Academic journal article Journal of the Illinois State Historical Society

Brown in the Windy City: Mexicans and Puerto Ricans in Postwar Chicago

Academic journal article Journal of the Illinois State Historical Society

Brown in the Windy City: Mexicans and Puerto Ricans in Postwar Chicago

Article excerpt

Brown in the Windy City: Mexicans and Puerto Ricans in Postwar Chicago. By Lilia Fernandez. (Chicago: University of Chicago Press, 2012. Pp. xiii, 376, illustrations, notes, index. Cloth, $45.00.)

Lilia Fernandez concludes her new book observing, "In the twenty-first century, Latinos/as have become much more visible in American popular culture, politics, the media, and, specifically, in debates over contemporary immigration. Yet as Americans, we still struggle to fully grasp just who this population is" (p. 268). Fernandez' attempt to inform who this population is-by exploring the lives of Mexicans and Puerto Ricans in postwar Chicago-is as welcomed an addition to the ever-growing historiography of the Windy City as it is an ambitious contribution to the continually evolving interpretations of Latino and Hispanic populations in the United States.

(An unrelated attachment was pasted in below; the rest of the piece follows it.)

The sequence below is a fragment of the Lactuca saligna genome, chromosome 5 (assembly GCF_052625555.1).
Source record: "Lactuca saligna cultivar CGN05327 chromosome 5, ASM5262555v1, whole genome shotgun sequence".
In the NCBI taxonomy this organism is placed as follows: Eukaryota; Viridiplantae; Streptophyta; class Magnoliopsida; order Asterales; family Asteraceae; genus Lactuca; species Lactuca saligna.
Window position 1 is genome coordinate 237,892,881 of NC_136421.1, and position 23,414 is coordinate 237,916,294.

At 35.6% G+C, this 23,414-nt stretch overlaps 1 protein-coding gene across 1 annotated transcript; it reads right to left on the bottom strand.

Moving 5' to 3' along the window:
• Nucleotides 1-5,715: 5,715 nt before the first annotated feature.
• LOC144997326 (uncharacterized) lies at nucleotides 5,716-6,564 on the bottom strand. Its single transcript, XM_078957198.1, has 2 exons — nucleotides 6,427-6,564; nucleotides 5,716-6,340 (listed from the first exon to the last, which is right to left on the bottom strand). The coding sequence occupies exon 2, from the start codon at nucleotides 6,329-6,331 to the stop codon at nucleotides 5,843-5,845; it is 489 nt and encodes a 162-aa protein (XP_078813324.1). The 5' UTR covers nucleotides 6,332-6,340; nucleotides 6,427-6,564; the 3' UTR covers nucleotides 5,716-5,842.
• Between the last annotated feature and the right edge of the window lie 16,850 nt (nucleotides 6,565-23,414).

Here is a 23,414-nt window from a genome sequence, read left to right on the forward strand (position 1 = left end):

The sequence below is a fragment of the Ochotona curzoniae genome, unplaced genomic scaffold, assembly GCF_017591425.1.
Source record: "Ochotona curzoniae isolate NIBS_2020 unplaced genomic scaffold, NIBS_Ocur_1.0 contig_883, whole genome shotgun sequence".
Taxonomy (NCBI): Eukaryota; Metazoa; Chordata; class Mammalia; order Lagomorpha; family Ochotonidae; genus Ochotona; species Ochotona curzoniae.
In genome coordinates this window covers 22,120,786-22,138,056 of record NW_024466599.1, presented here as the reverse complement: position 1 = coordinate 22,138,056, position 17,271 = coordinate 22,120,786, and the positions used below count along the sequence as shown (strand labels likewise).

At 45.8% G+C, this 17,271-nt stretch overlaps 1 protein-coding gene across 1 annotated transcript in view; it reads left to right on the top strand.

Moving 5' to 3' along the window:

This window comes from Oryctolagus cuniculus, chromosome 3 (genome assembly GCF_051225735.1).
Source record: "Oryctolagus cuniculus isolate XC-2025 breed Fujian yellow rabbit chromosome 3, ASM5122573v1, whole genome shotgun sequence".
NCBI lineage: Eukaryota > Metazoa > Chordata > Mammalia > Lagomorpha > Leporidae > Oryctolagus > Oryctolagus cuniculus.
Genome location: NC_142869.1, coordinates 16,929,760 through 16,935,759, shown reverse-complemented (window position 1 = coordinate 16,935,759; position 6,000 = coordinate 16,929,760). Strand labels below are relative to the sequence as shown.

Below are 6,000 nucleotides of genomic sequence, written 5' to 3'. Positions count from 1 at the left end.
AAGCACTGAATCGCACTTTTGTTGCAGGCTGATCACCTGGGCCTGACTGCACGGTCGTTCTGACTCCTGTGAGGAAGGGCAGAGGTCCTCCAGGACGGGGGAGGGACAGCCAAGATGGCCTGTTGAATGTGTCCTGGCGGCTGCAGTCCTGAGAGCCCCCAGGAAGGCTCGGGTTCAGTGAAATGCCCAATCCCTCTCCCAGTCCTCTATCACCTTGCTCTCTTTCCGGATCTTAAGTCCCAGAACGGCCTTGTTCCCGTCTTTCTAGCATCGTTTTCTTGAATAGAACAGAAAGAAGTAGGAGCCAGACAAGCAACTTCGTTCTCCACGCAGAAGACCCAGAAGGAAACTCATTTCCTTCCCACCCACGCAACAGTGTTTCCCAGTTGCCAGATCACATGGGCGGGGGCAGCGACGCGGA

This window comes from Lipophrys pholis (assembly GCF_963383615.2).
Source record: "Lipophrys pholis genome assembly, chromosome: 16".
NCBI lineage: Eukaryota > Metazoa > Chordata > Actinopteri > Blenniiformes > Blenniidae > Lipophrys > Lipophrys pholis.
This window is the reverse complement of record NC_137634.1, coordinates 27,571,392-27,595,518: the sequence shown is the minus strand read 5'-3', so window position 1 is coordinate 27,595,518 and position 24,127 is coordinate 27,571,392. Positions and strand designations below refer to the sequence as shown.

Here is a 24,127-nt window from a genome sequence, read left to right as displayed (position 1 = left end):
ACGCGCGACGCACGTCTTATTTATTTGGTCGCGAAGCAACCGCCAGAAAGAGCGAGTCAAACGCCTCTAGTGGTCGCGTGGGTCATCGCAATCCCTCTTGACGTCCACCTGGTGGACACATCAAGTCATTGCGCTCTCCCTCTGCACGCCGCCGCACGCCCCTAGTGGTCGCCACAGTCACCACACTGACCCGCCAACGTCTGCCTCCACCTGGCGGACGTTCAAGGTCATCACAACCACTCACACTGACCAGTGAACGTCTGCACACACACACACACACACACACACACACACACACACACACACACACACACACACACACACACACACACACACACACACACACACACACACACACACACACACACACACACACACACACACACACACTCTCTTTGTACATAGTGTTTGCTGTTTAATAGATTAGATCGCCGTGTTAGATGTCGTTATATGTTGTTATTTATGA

Brown in the Windy City is most notable for the two significant contributions it makes to historiography and our historical understanding. The first of these is to the history of race and ethnicity. For some time now, narratives written on a black-white binary have guided historical interpretations of Chicago; many, if not most of which, are the intellectual heirs to Arnold Hirsch and his seminal text Making the Second Ghetto (1983). This racial-binary narrative, however, obviously omits cultures or heritages that descend from neither African American nor European American origins. Fernandez serves as a corrective to this binary interpretation by examining the postwar migration and settlement of Mexicans and Puerto Ricans. Fernandez' exploration of these populations who defy immediate categorization on a binary racial continuum illuminates how sociospatial relations of everyday urban life contributes to the race-making process. As such, Chicago's Mexican and Puerto Rican populations "articulated a distinct racial subject position, one that was admittedly flexible and fluid, neither black nor white" (p. 7). Fernandez explores the sociospatial relations in four Chicago neighborhoods (the Lower West Side, South Lawndale, West Town, and Humboldt Park) over issues of housing, labor, and gender. Fernandez' most illuminating moments are in her middle chapters (Chapters Three, Four, and Five), where she traces city leaders' urban development efforts in these neighborhoods and the response of the community residents most affected by these plans. …

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